The holidays are here and so is all the festive food. Some of it is naughty, but much of it can be nice.
“When party planning during the holidays, it’s important to have variety,” says Stacy Kennedy, MPH, RD, CSO, LDN, a nutritionist at Dana-Farber Cancer Institute in Boston. “Many of the foods we enjoy around the holidays are not only delicious to eat, but they may also contain cancer-fighting nutrients.” Kennedy says it’s easy to include them in any menu when you know what to look for. Here is a list of foods and recipes from Kennedy and her colleagues that belong on anyone’s “nice list.”
Skip those holiday dips that are buried in excess fat and calories. Kennedy says lighten up by substituting with an easy-to-prepare hummus. This recipe calls for pine nuts, which are rich in protein, zinc, copper and manganese, which are important for a healthy immune system. Legumes, like chickpeas, are a great source of protein and dietary fiber, which can help reduce the risk of cancer and help lower cholesterol.
Dust off that family nutcracker. Recent research finds that walnuts may help prevent kidney and colon cancers. In addition, the study suggests that walnuts are a rich source of antioxidants that may help protect cells from oxidative damage. Walnuts contain essential fatty acids, or the so-called “good fats,” which are known to help reduce blood pressure and boost the immune system. So go nuts with this simple pesto recipe.
Mangoes are naturally sweet and rich in a variety of antioxidants. One of them, lupeol, is thought to rid the body of harmful molecules known as free radicals, which can damage a cell's DNA, triggering some forms of cancer and other diseases. Studies have indicated that mango pulp may lower the risk of prostate cancer, inflammation, arthritis, and diabetes. This colorful and refreshing mousse recipe will delight dinner guests.
Pomegranates have definitely moved to the top of many people’s “nice list.” They are now found in everything from drinks to desserts and for good reason. Recent research suggests that drinking pomegranate juice may be a delicious way to help prevent prostate cancer, as well as prevent the metastasis and spread of prostate cancer cells. Try this good-for-you dessert that is layered with flavonoids, vitamin C, and other antioxidants.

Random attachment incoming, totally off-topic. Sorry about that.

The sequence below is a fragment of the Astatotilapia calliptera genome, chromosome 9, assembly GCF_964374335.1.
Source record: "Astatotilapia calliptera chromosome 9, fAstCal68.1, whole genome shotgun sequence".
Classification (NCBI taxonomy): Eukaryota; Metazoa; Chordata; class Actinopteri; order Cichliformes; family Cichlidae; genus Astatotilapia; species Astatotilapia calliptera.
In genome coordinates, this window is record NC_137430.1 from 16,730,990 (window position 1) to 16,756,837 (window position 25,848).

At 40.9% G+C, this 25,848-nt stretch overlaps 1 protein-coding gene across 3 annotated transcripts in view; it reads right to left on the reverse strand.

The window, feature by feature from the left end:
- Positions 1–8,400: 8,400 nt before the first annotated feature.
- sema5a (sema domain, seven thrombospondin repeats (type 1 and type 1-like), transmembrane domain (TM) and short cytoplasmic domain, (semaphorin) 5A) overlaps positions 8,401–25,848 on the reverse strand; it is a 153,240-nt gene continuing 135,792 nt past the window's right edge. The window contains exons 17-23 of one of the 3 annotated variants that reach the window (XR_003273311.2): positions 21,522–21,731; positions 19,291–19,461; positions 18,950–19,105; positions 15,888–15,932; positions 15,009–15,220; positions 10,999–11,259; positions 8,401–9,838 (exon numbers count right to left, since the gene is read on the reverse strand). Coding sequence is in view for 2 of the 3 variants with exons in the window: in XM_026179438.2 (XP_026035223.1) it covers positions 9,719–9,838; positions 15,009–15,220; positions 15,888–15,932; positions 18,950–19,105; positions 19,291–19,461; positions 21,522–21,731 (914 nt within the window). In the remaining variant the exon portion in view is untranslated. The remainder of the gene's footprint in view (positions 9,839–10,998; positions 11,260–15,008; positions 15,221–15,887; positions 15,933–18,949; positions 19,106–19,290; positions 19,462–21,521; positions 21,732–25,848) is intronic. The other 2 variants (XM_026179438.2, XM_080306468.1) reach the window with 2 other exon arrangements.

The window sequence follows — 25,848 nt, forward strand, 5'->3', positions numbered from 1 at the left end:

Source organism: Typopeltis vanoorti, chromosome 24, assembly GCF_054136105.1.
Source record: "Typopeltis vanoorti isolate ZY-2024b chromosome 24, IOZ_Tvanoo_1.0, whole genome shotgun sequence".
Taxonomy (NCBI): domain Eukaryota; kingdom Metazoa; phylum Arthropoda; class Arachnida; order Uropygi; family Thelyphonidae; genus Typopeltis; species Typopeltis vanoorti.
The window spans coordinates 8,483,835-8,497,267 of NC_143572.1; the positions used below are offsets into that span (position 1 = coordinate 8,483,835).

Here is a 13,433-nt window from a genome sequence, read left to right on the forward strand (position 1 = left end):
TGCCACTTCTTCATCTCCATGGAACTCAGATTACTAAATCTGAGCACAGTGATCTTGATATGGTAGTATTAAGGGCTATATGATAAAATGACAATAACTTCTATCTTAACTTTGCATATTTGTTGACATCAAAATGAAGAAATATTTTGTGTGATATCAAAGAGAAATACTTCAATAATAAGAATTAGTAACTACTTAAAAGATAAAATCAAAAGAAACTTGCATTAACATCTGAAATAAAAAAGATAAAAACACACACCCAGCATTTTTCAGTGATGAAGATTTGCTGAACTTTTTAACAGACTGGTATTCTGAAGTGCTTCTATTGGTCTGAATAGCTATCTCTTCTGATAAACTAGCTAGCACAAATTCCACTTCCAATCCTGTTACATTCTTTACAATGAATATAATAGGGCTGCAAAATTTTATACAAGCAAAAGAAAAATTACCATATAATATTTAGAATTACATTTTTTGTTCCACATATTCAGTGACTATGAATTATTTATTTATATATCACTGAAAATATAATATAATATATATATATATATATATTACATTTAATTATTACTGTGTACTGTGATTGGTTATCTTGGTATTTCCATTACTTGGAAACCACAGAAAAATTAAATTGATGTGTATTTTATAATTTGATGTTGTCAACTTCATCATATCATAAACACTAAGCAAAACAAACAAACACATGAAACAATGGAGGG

Want something magical this holiday? Try making a dip with fresh roasted pumpkin. Pumpkin can spice up many recipes, from muffins to ravioli. “It’s also one of the tastiest ways to enhance the body’s own natural cancer-fighting ability,” says Kennedy. Pumpkins are packed with nutrients called carotenoids, which have been linked to the prevention of colon, prostate, breast, and lung cancer. It’s actually the bright orange color that makes pumpkin rich in nutrients. Here’s a twist on a classic party-size recipe.
Festive Finger Food
This appetizer (or snack) is made with winter squash. It’s not only delicious but also a good source of carotenoids. They act to clean out the dangerous free radicals that enter your body from stress or the environment. Click here for the recipe.
Kennedy says don’t be afraid to experiment. Other tips to make this a healthy season – in dips, try substituting sour cream with low-fat plain Greek yogurt, go raw with crudités, add as many colorful foods as possible, get plenty of exercise, and remember, it’s a time for celebration so it’s OK to indulge a little.
Dana-Farber Cancer Institute (www.dana-farber.org) is a principal teaching affiliate of the Harvard Medical School and is among the leading cancer research and care centers in the United States.